Borgata and GVC fined by NJ regulator for self-exclusion violations

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Bwin.party Entertainment, which is owned by GVC Holdings, and it’s partner Borgata Casino Hotel (owned by MGM Resorts International’s were penalised by New Jersey gambling regulators and will have to pay fines of up to $120,000. The reason for the fines was that both operators allowed individuals who placed themselves on a self-exclusion list to gamble.

Both companies were fined for the same incident. The amount of the fine itself is $81,000, but Borgata will also have to forfeit the winnings they made from these twelve individuals. The total amount of these winnings is $41,759.49.

Bwin.party received a license to conduct business in New Jersey in 2013, and two years later they were bought by GVC.

What does self-exclusion mean?

People who are self-excluded are permanently banned from all gambling facilities, including online casinos. Most people choose to place themselves on a self-exclusion list because of gambling addiction problems. These people are usually vulnerable and the gambling regulators have to do everything in their power to protect them. That’s the main reason why these two incidents weren’t simply ignored. The New Jersey Division of Gaming Enforcement, or DGE for short, filed the complaint in December 2018, and the players and Borgata didn’t object to their decision.

Second strike for Borgata

This is Borgata’s second wrongdoing for this month. They also settled a case dating from 2014 where a California-based gambler used a Virtual Private Network to avoid the geolocators. The total amount which the player had to give up was $90,000.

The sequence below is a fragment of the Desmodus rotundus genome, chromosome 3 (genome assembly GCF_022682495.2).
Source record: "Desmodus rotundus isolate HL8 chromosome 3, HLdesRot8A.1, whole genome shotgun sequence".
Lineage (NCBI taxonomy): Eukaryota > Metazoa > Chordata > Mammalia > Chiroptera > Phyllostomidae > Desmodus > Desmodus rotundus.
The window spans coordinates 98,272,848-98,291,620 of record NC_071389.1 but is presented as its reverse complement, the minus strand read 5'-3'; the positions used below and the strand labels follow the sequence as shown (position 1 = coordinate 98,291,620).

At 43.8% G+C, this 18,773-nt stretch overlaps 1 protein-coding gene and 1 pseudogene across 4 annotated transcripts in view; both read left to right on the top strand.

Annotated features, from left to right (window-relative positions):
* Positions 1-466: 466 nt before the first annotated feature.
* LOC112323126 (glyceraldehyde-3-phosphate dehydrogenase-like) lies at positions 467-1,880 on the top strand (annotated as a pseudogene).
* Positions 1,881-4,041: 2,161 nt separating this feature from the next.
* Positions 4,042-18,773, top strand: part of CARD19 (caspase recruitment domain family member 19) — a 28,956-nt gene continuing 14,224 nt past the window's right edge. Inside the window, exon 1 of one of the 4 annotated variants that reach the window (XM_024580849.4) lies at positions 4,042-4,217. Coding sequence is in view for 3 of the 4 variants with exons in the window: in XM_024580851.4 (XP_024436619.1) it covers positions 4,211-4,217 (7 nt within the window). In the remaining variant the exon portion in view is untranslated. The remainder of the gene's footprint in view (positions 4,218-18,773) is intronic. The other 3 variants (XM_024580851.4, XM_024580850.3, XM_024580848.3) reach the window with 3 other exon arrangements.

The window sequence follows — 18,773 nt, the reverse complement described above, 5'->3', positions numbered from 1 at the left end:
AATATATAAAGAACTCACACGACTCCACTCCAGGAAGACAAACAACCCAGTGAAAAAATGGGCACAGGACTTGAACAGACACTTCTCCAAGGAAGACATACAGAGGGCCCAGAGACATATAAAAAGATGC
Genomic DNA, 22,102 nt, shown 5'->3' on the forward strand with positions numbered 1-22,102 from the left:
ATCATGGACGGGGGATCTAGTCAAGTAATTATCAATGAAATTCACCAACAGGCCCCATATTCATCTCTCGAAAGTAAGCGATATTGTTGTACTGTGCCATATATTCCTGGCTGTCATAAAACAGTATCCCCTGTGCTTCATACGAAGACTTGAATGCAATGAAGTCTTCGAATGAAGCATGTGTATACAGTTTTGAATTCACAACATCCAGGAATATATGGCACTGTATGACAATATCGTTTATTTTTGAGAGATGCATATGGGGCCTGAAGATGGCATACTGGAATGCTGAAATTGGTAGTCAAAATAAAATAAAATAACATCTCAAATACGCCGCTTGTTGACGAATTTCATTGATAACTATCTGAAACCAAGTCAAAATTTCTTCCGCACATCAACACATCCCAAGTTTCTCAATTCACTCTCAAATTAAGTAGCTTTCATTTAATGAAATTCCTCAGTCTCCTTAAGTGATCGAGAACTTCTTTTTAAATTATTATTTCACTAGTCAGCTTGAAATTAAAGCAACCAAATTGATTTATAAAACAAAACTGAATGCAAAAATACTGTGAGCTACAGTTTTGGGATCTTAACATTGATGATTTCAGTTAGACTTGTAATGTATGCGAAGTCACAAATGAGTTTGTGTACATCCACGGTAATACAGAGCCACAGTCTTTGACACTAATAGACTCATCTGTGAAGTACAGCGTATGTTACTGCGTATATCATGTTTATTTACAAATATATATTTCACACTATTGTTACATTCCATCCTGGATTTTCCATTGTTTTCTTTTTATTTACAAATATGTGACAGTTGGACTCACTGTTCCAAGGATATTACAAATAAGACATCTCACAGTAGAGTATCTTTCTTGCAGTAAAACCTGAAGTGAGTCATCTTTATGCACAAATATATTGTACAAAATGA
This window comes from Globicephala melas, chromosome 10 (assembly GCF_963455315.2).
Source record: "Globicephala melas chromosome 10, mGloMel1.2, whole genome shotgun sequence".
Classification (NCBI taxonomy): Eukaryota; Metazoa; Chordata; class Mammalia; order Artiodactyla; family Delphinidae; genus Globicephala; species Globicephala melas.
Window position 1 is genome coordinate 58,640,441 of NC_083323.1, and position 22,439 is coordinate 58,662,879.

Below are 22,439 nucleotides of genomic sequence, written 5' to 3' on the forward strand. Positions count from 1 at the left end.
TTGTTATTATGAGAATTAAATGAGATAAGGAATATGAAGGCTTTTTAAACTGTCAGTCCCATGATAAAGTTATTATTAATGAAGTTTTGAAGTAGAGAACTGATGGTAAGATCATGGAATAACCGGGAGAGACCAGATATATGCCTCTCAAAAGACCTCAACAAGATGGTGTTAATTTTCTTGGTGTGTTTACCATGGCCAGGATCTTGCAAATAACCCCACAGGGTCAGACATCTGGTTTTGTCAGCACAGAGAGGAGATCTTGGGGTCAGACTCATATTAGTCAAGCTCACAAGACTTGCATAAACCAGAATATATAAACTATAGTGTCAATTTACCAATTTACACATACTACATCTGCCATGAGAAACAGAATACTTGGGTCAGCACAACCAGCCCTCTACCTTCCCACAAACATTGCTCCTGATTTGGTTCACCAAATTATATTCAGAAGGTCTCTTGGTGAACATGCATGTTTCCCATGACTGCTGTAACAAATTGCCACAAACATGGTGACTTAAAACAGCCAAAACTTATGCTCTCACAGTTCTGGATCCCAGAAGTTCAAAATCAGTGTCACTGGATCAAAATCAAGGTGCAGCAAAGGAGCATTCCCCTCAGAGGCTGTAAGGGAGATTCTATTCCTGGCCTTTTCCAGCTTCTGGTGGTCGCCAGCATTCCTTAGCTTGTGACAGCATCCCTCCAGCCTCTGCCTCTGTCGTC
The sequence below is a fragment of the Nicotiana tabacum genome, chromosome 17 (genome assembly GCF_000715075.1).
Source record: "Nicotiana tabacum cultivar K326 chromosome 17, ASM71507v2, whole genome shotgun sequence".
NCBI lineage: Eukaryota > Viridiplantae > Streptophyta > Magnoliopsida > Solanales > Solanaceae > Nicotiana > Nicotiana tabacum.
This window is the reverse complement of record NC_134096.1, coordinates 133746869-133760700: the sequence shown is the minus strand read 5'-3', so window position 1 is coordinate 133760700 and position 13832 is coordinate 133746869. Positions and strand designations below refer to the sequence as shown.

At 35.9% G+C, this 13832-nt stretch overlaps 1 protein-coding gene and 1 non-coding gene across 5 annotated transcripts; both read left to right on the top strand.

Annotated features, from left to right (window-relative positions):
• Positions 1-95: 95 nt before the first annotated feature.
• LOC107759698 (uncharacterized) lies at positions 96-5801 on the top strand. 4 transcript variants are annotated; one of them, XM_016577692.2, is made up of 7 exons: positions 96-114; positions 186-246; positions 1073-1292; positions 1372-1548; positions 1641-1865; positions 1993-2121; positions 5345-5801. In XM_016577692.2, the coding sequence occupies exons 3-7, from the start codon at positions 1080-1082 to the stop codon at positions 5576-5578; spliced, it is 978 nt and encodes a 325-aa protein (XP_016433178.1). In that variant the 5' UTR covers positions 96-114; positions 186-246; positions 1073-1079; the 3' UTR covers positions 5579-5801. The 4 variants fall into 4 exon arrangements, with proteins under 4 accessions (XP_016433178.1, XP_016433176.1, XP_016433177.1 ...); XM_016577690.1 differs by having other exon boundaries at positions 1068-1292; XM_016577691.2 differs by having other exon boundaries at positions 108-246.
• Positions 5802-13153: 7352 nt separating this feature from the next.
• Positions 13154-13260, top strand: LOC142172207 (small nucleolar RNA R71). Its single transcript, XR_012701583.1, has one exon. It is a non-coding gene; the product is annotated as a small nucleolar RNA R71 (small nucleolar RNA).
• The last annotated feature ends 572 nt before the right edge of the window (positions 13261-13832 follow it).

The gambling operator also had to give up almost $68,000 in winnings collected from 36 players who couldn’t provide the required identification or weren’t allowed to gamble. The DGE has a long-standing history with Borgata who had to forfeit about $27.7m in winnings over four separate rulings.

Fines for other companies

Borgata may feel that they have been targeted by the DGE, but that’s not entirely true. The DGE has also given out fines to other gambling operators who have broken the rules. The organisation has set itself a goal to protect New Jersy and to make it as safe as it can be.

Hard Rock was fined $1,000 because it couldn’t stop a minor from entering the place undetected. GiG had to pay $2,000 for failing to acquire the social security numbers of new players. Lastly, SG Digital was forced to pay $1,000 in fines for failing to recognise someone who was on the self-eclusion list. Obvously, running a gambling operation is a hard business and companies aren’t always complied to every rule. That’s why the DGE monitors them closely and gives out punishments.

Thomas O'Brien

A historian by profession and all-round sports nut, Thomas is the person behind our blog keeping you up to date on the latest in world sports. Make sure you also check out his weekly tips and Premier League predictions!

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